A couple of weeks ago, I was asked to be the keynote speaker at Lincoln High School’s National Honor Society banquet, and as fate would have it, I came down with the flu and was unable to attend. Fortunately, I have the coolest and most supportive mother on the planet who happily took my speech to the banquet and read it to the guests that evening while my father selflessly took care of me. Below are the words I had written down for her to recite, so I thought I’d share it with you.

Hi everyone. I want to start this speech off by saying how incredibly sorry I am for not being here tonight. I was both honored and humbled when Makayla asked me to give a speech at your National Honor Society dinner and was very much looking forward to being a part of your special evening. I’d like to express my utmost thanks to Michelle King and Makayla Lourenco for this opportunity, and thank you for still allowing me to share a few words with you.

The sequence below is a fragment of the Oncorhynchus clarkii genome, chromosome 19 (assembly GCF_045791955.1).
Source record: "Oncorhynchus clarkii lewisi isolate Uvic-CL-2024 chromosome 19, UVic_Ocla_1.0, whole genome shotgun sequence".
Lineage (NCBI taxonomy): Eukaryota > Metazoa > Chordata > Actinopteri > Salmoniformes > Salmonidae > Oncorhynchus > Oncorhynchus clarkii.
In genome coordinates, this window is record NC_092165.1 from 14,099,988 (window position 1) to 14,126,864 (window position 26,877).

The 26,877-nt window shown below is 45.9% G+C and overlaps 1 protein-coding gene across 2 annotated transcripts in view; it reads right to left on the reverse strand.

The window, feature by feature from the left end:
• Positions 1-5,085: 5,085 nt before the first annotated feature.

I remember being in the very same position you’re in tonight eight years ago. Receiving this award is quite the accomplishment. You’ve worked incredibly hard throughout your high school career, and no one deserves this award more than each and every one of you in this room tonight. You did your homework. You studied. You worked through some challenging times. You kept your eye on the prize. You literally, without even knowing, dreamt up this day.

I believe that the mind is the most powerful tool we have. In fact, it is so powerful, that we have the ability to achieve great things if at first we choose to dream them. When I was a little girl, I had a picture of Thomas the tank engine in my room and it read: I think I can I think I can I think I can. If I were sick and feeling weak, my parents would point to the sign. If I were in the hospital fighting for my life, they’d whisper that little reminder on my wall. Although I didn’t realize it then, my dreams of achieving and breaking through the barriers that my unfortunate circumstances presented at the time were allowing for great things to take place in my life. The more I thought about what the little train had to say, the more I thought I could. And eventually I did.